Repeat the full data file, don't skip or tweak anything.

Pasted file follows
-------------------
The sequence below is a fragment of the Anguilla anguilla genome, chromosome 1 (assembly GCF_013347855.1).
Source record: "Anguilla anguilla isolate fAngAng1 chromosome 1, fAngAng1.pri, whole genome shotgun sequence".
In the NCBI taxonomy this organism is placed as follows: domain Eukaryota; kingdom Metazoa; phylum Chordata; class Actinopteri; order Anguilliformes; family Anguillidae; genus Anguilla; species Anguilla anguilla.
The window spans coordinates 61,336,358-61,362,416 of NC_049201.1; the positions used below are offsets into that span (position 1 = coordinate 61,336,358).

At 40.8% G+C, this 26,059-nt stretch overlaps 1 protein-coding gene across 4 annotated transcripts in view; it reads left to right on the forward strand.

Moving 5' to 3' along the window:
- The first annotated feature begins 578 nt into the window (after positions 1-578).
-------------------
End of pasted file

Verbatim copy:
The sequence below is a fragment of the Anguilla anguilla genome, chromosome 1 (assembly GCF_013347855.1).
Source record: "Anguilla anguilla isolate fAngAng1 chromosome 1, fAngAng1.pri, whole genome shotgun sequence".
In the NCBI taxonomy this organism is placed as follows: domain Eukaryota; kingdom Metazoa; phylum Chordata; class Actinopteri; order Anguilliformes; family Anguillidae; genus Anguilla; species Anguilla anguilla.
The window spans coordinates 61,336,358-61,362,416 of NC_049201.1; the positions used below are offsets into that span (position 1 = coordinate 61,336,358).

At 40.8% G+C, this 26,059-nt stretch overlaps 1 protein-coding gene across 4 annotated transcripts in view; it reads left to right on the forward strand.

Moving 5' to 3' along the window:
- The first annotated feature begins 578 nt into the window (after positions 1-578).